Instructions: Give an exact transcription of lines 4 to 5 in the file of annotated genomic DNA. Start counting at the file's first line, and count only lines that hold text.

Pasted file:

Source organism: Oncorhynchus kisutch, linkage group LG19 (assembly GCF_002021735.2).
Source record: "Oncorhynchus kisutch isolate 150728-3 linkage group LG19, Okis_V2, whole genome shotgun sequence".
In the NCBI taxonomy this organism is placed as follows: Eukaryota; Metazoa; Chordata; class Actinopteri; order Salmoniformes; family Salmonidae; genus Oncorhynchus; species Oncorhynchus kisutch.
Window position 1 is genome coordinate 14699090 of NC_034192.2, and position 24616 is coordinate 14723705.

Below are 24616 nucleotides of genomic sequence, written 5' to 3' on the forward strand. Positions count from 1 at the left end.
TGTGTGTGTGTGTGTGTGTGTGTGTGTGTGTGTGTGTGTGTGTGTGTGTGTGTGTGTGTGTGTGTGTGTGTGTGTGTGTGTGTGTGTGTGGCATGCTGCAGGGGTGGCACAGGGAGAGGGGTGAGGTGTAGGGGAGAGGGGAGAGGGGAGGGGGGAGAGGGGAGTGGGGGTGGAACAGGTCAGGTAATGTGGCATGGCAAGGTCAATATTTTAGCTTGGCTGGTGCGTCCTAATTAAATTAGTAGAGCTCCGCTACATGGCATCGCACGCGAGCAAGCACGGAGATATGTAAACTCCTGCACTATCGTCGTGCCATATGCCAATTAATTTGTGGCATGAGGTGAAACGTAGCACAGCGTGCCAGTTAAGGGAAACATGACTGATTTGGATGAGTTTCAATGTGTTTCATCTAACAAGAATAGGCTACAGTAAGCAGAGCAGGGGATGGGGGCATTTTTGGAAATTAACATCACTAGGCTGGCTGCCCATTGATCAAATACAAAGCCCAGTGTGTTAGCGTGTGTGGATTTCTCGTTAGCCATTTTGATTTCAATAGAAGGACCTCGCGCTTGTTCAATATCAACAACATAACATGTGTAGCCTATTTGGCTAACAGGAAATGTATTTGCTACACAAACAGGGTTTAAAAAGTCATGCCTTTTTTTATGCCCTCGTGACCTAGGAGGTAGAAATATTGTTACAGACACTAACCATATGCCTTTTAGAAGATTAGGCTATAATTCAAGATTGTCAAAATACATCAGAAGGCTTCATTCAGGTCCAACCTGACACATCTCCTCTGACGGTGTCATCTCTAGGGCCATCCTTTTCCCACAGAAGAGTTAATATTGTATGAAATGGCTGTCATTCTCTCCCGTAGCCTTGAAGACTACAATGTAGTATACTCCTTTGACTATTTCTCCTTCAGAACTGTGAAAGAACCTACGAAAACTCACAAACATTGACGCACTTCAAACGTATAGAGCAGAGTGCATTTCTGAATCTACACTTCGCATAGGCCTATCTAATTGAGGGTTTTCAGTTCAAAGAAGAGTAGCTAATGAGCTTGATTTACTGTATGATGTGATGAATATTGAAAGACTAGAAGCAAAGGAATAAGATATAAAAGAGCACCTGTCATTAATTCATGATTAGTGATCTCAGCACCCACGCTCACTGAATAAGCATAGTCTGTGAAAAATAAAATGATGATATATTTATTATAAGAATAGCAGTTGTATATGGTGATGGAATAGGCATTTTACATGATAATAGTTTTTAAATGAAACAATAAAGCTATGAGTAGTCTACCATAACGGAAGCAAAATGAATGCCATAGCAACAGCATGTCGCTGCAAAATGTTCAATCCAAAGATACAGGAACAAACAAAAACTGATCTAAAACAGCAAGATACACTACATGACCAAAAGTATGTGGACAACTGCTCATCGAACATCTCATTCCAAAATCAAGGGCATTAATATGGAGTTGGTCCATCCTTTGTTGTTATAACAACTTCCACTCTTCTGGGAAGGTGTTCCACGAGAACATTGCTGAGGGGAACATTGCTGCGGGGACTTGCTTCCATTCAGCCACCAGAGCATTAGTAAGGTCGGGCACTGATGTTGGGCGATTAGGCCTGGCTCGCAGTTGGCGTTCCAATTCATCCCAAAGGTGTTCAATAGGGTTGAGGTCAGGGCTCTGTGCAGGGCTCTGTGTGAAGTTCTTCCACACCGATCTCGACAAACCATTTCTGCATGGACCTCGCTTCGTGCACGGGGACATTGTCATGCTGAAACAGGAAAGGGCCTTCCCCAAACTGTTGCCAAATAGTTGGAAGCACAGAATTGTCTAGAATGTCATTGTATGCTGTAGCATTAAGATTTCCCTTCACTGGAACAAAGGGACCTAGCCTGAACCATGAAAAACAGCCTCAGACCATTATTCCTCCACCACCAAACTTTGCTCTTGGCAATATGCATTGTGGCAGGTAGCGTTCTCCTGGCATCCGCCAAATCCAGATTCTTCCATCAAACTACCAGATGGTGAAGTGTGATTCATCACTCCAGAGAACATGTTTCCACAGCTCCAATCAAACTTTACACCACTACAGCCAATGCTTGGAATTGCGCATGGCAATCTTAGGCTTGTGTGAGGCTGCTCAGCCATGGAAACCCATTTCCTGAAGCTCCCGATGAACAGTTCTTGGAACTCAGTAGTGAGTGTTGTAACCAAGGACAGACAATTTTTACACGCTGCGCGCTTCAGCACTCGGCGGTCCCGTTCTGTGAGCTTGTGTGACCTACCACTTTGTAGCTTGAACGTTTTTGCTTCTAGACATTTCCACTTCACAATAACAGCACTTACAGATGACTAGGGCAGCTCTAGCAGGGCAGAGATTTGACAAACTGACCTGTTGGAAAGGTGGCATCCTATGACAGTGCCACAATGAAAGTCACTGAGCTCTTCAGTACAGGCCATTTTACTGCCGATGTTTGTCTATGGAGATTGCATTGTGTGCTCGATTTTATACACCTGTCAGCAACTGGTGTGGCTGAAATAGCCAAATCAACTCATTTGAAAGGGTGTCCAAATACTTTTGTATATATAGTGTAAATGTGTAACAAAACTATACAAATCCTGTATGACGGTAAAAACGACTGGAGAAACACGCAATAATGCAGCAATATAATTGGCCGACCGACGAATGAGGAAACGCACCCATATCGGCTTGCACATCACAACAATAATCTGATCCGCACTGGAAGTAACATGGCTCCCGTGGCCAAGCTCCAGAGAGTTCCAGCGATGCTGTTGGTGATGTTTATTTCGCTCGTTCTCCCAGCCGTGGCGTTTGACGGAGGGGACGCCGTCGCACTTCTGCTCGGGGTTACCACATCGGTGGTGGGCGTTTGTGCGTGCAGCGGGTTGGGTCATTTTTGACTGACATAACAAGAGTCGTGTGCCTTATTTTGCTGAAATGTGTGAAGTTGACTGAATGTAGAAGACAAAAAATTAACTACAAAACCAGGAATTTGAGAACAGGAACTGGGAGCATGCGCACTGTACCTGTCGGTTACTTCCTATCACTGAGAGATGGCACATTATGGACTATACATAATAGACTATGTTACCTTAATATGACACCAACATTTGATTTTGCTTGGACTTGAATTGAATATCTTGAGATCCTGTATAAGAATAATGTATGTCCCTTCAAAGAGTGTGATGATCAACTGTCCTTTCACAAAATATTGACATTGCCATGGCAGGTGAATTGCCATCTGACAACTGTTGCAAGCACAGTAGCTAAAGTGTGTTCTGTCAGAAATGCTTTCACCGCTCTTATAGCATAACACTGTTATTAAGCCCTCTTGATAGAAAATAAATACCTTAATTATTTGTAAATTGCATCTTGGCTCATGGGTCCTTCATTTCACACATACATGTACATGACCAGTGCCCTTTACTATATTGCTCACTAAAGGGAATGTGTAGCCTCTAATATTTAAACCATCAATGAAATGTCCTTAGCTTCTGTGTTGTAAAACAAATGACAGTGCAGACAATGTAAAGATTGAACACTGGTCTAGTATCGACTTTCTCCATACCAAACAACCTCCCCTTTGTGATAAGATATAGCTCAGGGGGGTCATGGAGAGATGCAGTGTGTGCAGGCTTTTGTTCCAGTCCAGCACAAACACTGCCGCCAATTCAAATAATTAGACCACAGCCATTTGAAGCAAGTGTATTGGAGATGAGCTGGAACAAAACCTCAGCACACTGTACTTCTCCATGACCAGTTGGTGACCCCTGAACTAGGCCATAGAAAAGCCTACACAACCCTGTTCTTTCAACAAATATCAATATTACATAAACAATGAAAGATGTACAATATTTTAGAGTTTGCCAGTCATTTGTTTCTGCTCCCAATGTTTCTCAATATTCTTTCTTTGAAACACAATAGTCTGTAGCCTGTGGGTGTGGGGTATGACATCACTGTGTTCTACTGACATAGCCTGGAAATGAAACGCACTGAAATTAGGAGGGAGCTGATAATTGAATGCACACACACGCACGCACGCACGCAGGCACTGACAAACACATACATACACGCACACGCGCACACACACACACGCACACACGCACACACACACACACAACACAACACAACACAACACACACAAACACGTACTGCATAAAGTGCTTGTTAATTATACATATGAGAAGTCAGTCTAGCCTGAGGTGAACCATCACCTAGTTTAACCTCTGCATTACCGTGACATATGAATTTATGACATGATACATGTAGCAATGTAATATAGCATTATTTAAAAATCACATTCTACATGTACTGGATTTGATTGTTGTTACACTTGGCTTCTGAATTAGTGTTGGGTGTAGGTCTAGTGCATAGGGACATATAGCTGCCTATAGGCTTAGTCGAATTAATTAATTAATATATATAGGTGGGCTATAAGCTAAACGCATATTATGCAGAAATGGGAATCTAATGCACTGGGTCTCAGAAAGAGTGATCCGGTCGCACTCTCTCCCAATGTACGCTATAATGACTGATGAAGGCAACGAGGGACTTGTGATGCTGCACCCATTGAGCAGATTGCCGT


Window position 1 is genome coordinate 14699090 of NC_034192.2, and position 24616 is coordinate 14723705.

Below are 24616 nucleotides of genomic sequence, written 5' to 3' on the forward strand. Positions count from 1 at the left end.